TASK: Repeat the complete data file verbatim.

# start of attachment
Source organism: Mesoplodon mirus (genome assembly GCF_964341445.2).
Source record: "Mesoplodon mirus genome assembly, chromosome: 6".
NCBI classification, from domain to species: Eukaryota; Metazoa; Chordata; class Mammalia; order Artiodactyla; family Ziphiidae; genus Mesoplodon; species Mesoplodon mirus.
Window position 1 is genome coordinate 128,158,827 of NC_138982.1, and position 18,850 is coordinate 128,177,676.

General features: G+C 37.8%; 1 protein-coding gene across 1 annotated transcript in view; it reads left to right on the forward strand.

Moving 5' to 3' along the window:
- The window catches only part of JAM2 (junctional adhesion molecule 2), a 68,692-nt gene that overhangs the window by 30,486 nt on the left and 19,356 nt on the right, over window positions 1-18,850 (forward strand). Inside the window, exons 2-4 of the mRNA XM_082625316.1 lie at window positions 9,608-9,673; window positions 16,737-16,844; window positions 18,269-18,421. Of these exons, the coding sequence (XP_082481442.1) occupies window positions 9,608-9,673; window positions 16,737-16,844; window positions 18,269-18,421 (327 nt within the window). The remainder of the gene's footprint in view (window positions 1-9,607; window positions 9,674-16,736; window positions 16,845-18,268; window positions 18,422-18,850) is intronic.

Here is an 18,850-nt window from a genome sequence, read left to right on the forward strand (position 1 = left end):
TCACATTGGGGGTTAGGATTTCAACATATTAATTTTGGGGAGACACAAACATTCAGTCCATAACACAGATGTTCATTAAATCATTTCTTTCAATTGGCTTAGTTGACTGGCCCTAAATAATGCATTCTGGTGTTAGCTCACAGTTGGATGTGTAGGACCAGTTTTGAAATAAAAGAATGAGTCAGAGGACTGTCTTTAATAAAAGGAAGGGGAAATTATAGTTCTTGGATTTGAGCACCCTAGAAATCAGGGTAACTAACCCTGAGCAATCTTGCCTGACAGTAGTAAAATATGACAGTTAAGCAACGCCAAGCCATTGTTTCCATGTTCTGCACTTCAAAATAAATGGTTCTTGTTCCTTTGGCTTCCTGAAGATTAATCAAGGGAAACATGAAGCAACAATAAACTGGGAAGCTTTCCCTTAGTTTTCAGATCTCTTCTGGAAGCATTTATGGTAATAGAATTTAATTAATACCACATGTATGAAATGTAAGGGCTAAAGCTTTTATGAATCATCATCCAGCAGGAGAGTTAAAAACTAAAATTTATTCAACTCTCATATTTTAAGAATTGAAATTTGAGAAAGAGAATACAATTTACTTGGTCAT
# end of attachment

Source organism: Mesoplodon mirus (genome assembly GCF_964341445.2).
Source record: "Mesoplodon mirus genome assembly, chromosome: 6".
NCBI classification, from domain to species: Eukaryota; Metazoa; Chordata; class Mammalia; order Artiodactyla; family Ziphiidae; genus Mesoplodon; species Mesoplodon mirus.
Window position 1 is genome coordinate 128,158,827 of NC_138982.1, and position 18,850 is coordinate 128,177,676.

General features: G+C 37.8%; 1 protein-coding gene across 1 annotated transcript in view; it reads left to right on the forward strand.

Moving 5' to 3' along the window:
- The window catches only part of JAM2 (junctional adhesion molecule 2), a 68,692-nt gene that overhangs the window by 30,486 nt on the left and 19,356 nt on the right, over window positions 1-18,850 (forward strand). Inside the window, exons 2-4 of the mRNA XM_082625316.1 lie at window positions 9,608-9,673; window positions 16,737-16,844; window positions 18,269-18,421. Of these exons, the coding sequence (XP_082481442.1) occupies window positions 9,608-9,673; window positions 16,737-16,844; window positions 18,269-18,421 (327 nt within the window). The remainder of the gene's footprint in view (window positions 1-9,607; window positions 9,674-16,736; window positions 16,845-18,268; window positions 18,422-18,850) is intronic.

Here is an 18,850-nt window from a genome sequence, read left to right on the forward strand (position 1 = left end):
TCACATTGGGGGTTAGGATTTCAACATATTAATTTTGGGGAGACACAAACATTCAGTCCATAACACAGATGTTCATTAAATCATTTCTTTCAATTGGCTTAGTTGACTGGCCCTAAATAATGCATTCTGGTGTTAGCTCACAGTTGGATGTGTAGGACCAGTTTTGAAATAAAAGAATGAGTCAGAGGACTGTCTTTAATAAAAGGAAGGGGAAATTATAGTTCTTGGATTTGAGCACCCTAGAAATCAGGGTAACTAACCCTGAGCAATCTTGCCTGACAGTAGTAAAATATGACAGTTAAGCAACGCCAAGCCATTGTTTCCATGTTCTGCACTTCAAAATAAATGGTTCTTGTTCCTTTGGCTTCCTGAAGATTAATCAAGGGAAACATGAAGCAACAATAAACTGGGAAGCTTTCCCTTAGTTTTCAGATCTCTTCTGGAAGCATTTATGGTAATAGAATTTAATTAATACCACATGTATGAAATGTAAGGGCTAAAGCTTTTATGAATCATCATCCAGCAGGAGAGTTAAAAACTAAAATTTATTCAACTCTCATATTTTAAGAATTGAAATTTGAGAAAGAGAATACAATTTACTTGGTCAT